Margaret Heffernan Borland ran a large cattle operation from Victoria, Texas, with her husband, Alexander, in the 1860s. She took over the business when he died of yellow fever in 1867. Within a few years she grew her herd to a whopping 10,000 head and regularly sent herds of 2,500 or more up to Kansas railheads. She procured and organized the supplies and hired the laborers for these drives. In 1873, she led a drive from Victoria to Wichita herself. Like many at that time, she caught an illness along the trail. She died shortly after arriving in Kansas.
Frank King witnessed a wholesale transformation of the way cattle were raised and sold. These changes were hard to miss because they were geographical as much as they were logistical: Indian territories shrank and disappeared, fence posts appeared on landscapes and rail beds rose up across well-tamped trails. King did not live to see the day cattle were loaded up on highway haulers, but he did observe one way in which rural roads affected the lives of cattle workers in 20th-century Texas. While cattle droving was “sometimes scary when the Comanches were on the prod,” it was not “half as dangerous as it is nowadays tryin’ to cross a street or highway on foot when a band of modern Apaches is passin’ along armed with one of them high-powered automobiles. Personally,” he added, “I’ll take my chances with the Comanches.” Perhaps he had an inkling that paved roads would spell the end of his kind of work for good.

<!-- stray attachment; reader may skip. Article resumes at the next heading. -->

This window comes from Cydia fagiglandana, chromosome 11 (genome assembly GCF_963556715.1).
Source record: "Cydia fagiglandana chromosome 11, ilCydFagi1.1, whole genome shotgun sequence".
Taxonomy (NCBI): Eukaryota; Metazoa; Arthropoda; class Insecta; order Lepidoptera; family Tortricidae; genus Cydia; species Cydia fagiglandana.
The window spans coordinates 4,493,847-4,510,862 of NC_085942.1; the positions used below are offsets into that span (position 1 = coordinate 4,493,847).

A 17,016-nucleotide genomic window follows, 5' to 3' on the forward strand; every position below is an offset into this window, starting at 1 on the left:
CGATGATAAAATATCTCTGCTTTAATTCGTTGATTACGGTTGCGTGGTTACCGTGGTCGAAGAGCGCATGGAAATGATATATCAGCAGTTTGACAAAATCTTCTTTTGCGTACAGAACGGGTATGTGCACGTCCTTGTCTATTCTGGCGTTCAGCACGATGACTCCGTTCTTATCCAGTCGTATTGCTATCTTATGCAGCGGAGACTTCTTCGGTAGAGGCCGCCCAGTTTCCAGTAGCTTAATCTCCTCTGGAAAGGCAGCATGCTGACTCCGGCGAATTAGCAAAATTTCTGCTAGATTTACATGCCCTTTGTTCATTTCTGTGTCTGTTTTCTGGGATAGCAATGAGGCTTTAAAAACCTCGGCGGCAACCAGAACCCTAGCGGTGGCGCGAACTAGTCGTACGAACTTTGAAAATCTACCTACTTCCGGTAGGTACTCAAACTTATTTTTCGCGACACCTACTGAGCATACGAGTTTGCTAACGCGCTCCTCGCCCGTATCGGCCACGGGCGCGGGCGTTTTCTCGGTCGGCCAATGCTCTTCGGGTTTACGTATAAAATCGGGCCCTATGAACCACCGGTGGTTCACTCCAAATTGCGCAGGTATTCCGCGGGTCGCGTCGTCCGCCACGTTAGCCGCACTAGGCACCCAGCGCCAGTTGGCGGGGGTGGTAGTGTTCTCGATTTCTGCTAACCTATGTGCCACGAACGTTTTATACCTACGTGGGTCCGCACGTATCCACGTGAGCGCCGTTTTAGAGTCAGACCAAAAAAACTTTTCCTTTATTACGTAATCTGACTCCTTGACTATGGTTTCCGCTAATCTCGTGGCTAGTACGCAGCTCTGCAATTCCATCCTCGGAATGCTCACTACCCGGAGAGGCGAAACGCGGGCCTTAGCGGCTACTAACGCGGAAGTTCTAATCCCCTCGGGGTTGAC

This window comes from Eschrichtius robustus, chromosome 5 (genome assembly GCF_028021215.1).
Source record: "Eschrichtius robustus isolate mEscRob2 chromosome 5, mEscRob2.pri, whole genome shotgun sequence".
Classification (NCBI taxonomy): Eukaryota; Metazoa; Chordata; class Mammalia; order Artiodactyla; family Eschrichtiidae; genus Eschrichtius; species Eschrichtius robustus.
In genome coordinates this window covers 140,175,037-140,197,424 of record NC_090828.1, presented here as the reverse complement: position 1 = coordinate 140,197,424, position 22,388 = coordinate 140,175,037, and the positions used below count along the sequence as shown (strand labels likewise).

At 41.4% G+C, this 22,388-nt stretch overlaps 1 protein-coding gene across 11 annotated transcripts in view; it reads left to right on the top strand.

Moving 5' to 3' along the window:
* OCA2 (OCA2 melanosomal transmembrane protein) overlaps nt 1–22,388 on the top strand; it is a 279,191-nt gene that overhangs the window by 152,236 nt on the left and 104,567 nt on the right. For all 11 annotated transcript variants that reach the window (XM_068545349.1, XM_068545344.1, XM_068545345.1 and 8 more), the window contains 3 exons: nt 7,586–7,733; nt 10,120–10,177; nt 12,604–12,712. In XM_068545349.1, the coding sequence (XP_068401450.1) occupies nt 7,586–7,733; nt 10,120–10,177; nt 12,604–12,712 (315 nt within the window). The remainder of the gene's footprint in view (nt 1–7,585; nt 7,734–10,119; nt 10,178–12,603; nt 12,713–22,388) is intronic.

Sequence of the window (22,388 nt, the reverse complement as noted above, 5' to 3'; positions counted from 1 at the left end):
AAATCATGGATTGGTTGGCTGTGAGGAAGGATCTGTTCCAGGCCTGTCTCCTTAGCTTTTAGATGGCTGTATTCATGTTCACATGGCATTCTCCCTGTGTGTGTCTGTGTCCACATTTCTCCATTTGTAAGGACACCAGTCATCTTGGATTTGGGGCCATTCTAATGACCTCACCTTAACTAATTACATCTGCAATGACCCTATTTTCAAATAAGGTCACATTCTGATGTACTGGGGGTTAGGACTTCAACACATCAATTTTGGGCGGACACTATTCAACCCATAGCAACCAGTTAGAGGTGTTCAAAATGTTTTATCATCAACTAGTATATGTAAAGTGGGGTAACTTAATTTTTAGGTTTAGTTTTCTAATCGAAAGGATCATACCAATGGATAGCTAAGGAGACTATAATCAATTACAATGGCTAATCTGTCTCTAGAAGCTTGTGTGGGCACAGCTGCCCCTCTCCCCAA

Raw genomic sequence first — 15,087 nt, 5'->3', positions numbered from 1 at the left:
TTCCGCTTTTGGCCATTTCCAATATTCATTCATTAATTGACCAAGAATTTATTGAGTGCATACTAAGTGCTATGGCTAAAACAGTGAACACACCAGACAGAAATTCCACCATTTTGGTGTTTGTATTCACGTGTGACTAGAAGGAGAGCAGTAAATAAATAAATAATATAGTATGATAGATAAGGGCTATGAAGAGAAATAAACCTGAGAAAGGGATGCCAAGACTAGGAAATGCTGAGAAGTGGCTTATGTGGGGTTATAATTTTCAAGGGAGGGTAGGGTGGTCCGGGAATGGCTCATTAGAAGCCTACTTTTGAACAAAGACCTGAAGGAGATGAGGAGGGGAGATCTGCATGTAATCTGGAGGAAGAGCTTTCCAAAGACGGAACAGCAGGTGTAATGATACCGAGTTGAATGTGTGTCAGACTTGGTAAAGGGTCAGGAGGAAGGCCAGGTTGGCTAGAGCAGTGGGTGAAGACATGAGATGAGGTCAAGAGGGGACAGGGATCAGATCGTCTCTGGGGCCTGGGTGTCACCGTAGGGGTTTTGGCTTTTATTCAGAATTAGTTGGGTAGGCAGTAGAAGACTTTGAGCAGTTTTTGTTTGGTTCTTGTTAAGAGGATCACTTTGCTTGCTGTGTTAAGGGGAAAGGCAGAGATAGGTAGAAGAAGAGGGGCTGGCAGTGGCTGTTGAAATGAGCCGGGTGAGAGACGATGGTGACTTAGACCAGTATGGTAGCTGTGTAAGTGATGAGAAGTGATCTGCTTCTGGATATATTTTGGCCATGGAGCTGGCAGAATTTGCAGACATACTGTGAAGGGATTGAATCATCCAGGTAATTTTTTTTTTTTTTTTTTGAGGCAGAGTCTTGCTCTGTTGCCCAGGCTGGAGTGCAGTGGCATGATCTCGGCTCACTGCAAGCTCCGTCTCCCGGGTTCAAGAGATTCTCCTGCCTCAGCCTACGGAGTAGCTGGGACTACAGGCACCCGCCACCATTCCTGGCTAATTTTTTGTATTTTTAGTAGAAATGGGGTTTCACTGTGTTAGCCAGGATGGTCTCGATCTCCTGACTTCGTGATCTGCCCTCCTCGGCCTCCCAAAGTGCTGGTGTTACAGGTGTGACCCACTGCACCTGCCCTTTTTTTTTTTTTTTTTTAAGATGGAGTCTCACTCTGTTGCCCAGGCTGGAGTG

Change in the cattle industry is harder to see now. While the geography of modern cattle logistics has remained steady, changes affecting the beef industry have occurred in the less-visible areas of veterinary medicine and nutrition, market regulation and animal reproduction.
King, who experienced an era of incredible change from the back of a horse, could not foresee the days of the 75-mile-per-hour cattle trail, just as the Shawnee, Apache and Comanche residents of Texas could not have foreseen the transformation of their bison trails into commercial cattle routes. But for the last 500 years, the route they followed has remained the same.